Wool is the best stuff in the world (IMO) when wet. It gets heavy as HECK and itches but it's 80% as warm when wet as it is when it's dry. That's kinda nuts. Can't be beat in wet, muggy, clammy weather when you need to get some real work done. Sweat your butt off in the rain and stay pretty warm when you take your lunch break.

    Gortex is TOPS for water proofing. Knock offs are OK, but they may as well be a siv after a year in a closet. Gortex has a shelf life too, but it's several years, and will leak SLOWLY when it's new.

    I'm sure that waterproofing sprays lengthen the life of both materials.

    Oil, any oil, can turn any fabric or leather into a waterproof membrane, mink oil doesn't irritate the skin or run. Motor oil or transmission fluid works, but gets EVERYWHERE, stinks, and makes me break out. Not recommended, for clothing, but it'll do the trick for tents in an emergency.
    Last edited: Oct 13, 2010
  8. A 60/40 blend, polyester, or acrylic if you can't tolerate wool. GoreTex is good. Do they make a wool that doesn't itch you? Wool is heavy to pack, I would lay down a ground tarp, a wool blanket, the rope tent covered by a Camo tarp, with a space blanket tarp, and a GI fleece sleeping bag inside.
    Last edited: Oct 28, 2010
  9. grizcty

    grizcty God, Guns, Glory Forum Contributor

    Your body produces enough heat, to dry wool out.
    Which will still keep you warm, while soaking wet.
    But the body cant/wont stay warm with wet cotton.
  10. Huey Rider

    Huey Rider G&G Evangelist Forum Contributor

    If I remember right wool retains 70-80% of it's insulative quality when soaking wet.
  11. keeferman

    keeferman G&G Newbie

    Is there a good place online to look at wool and oilskin clothing for outdoor camping type usage?
  12. Cyrano

    Cyrano Resident Curmudgeon Forum Contributor

    New York
    Yes, wool retains much of its insulating quality when wet. More to the point, wool dries from the inside out, not from the outside in as cotton does. That's why the scoutmaster's warning mentioned above that cotton clothing can kill you is bang on. I recall an anecdote from, I think, The Brendan Voyages by Tim Severin concerning wool. One of the Norwegian crew members taught the crew of the curragh a Norse fisherman's trick. They would wear wool mittens dipped in seawater and wrung out. This kept their hands warm even in the cold Atlantic weather the Brendan encountered crossing from Iceland to Greenland.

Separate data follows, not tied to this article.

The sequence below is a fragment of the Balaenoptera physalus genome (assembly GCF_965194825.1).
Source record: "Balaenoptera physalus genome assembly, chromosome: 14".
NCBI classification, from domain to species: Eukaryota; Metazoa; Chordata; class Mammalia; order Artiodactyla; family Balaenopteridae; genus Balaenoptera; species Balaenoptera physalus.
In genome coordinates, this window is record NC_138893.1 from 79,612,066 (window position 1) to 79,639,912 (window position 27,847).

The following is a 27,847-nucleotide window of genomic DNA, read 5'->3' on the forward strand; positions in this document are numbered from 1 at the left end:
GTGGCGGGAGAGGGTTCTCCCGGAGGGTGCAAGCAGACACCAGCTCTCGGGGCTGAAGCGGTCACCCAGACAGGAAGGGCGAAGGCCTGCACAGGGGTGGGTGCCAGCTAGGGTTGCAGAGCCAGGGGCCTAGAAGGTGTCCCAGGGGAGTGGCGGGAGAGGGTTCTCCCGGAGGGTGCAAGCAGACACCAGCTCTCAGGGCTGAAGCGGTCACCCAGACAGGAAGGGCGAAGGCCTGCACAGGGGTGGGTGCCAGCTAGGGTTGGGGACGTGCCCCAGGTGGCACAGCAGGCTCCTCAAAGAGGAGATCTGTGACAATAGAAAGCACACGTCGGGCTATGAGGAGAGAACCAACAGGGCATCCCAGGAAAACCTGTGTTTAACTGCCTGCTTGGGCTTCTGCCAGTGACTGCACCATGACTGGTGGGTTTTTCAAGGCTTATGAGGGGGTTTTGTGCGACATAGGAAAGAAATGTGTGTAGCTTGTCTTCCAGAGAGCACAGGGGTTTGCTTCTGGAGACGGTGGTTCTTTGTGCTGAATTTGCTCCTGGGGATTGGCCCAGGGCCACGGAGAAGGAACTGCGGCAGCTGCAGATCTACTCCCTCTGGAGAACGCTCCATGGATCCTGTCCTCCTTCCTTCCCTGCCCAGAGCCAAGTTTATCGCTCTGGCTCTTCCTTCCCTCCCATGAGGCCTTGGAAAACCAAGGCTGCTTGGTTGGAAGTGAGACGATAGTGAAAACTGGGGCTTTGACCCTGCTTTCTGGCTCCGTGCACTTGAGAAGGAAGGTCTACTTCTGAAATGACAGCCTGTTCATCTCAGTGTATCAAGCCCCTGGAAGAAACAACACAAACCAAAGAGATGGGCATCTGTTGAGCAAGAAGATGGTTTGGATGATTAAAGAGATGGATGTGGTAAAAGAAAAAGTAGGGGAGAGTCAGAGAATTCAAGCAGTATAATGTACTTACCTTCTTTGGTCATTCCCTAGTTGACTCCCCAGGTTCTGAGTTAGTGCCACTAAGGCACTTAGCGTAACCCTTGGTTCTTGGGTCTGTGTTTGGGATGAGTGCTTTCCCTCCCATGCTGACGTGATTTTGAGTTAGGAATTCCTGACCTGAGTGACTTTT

Unfortunately, finding good wool that's suitable for summer wilderness use is not easy. I stand by my statement on field uniforms for SHTF use, but suggest wearing microfiber or silk under them.
  13. DudeInMT

    DudeInMT G&G Regular

    [​IMG]I've got a crushed wool Dorfman Pacific hat, and it's been a real nice hat to have a long. Keeps the rain, sun, and snow off my head. Not as warm as a proper winter hat, but very nice for random spring and fall snows.

  14. neophyte

    neophyte Wonderment :) Forum Contributor

    Earth Wind

    Several issues come up while; "outside'' wet and cold. One; the earth will suck all the heat out of your body; should you lay, or sit.
    Options? many; from having a hammock; to creating a bed of balm. Any will work.
    Wind will ''suck'' all the heat; keeping your lower extremities warm and dry will assist in the times of woe.
    Core temp. is vital to all major organs; Bodys core ''will' shut down what it calls non essentials; toes, fingers; ''and'' then it is on. All kinds of bad shows up.
    Fire; heat; out of the wind; as quickly as possible; ''shed" as much of the wet; 'getting' it near heat for quicker drying.
    All basic info; :)